Sheding light on environmental challenges 

It’s been a defining year for Sunshine Coast projection artist Brian Keayes aka ‘Möbius’. For over 18 years, Brian has been exhibiting in music and art festivals, nightclubs and art galleries across Australia and Japan. However 2018 has been a breakout year for the artist exhibiting in three major art festivals across the Sunshine Coast, has just returned from developing a prototype installation at Burning Man at Black Rock Desert in Nevada and is about to commence a two week installation at Swell Sculpture Festival on the Sunshine Coast.

“2018 really has been perfect timing for me as an artist, as I have found not only my medium of projecting light onto sculpture and natural landscape, but also having found my messaging, bringing attention to some of humanity’s largest environmental challenges over the next 100 years” Brian commented. “Art is a fantastic way to open up dialog around our most tightly held beliefs and values, as well as sharing information in new ways.”

He has been a regular contributing projection artist at Woodford Folk Festival and has been continually supported by the local councils to exhibit in festivals and art shows over the years, but it was this line up of art festivals both locally and internationally that has really brought momentum and attention to his art form.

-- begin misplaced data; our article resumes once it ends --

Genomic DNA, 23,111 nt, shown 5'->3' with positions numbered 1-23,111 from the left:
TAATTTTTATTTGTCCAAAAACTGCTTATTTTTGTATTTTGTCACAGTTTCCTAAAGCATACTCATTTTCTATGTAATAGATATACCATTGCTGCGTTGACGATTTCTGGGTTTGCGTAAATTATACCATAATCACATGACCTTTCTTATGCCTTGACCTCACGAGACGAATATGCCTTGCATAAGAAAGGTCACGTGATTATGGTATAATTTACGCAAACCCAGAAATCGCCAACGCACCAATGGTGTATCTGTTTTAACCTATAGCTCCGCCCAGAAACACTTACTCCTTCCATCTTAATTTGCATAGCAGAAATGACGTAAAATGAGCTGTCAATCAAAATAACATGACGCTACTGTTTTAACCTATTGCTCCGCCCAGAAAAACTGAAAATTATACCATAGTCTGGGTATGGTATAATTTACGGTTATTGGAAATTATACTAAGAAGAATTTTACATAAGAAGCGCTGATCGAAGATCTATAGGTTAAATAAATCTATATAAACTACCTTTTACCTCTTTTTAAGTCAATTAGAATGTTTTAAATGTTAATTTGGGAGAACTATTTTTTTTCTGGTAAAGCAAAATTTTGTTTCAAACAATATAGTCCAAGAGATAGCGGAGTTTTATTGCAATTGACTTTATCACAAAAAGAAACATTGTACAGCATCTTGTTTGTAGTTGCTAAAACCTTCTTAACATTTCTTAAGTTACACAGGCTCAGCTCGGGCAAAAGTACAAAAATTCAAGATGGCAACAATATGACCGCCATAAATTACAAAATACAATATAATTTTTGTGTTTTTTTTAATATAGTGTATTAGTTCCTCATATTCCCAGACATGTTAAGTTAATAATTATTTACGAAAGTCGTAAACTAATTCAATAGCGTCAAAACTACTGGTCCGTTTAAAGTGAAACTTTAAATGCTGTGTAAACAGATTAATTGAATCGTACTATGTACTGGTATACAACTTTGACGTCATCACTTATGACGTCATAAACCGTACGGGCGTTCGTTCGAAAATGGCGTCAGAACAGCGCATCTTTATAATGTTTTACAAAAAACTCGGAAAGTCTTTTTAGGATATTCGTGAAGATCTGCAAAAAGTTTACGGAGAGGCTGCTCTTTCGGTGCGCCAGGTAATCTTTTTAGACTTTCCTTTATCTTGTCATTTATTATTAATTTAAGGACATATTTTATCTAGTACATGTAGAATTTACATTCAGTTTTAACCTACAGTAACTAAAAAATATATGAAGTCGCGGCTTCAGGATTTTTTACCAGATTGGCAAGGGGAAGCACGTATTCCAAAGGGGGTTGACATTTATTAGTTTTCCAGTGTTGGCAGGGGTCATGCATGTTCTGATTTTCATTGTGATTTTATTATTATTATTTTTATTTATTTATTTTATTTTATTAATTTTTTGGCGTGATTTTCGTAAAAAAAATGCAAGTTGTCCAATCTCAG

Key projects in 2018 included collaborating with Phil Smith as part of Anywhere Theatre’s “The Cave” earlier this year, producing a massive visual wall of imagery at the USC’s state of the art Visualisation Studio. He was showcased as a feature artist for NoosaAlive! bombing Hastings St, and Sofitel with environmental messaging including submerging shopfronts in water from rising sea levels and filling the entire side of Sofitel with images of plastic bottles being manufactured and the number 1,000,000 taking a minute to move down the building, shedding light on the 1 million plastic bottles being produced worldwide every minute. He was also accepted into Horizon Festival collaborating with ‘Arts for Arts Sake’ and Mic’s Lab on a piece called ‘The Greenhouse’. With prime position in the centre of USC, visitors could enjoy the physical house, made of single use plastic bottles during the day, and at night he developed video loops of fire, flood and storms, creating a morbidly beautiful experience for the viewer to reflect on changes we can all make individually to reduce the effects of greenhouse gas emissions.

At the same time, he was invited to collaborate with a sculpture artist from the Gold Coast – Clayton Blake at Burning Man (Black Rock Desert, Nevada). Here Brian took the international stage, prototyping a seascape videoed at Peregian Beach, and projected it onto the ‘playa’ to an audience of 78,000 over 7 nights.

His latest work commences this Friday night as part of Swell Sculpture Festival, collaborating with local Gold Coast Indigenous artist Glenn Barry. The work will be projected for the first time ever on the rock at Currumbin Alley, the iconic surf break. The local audience was in excess of 250,000 last year, so it is a great opportunity to be showcased alongside some of the world’s best sculptors. This new work will feature indigenous stories as old as time interpreted into future paradigms.

Swell Sculpture Festival runs from Friday 14th to 23rd September 2018 at Currumbin Beach.






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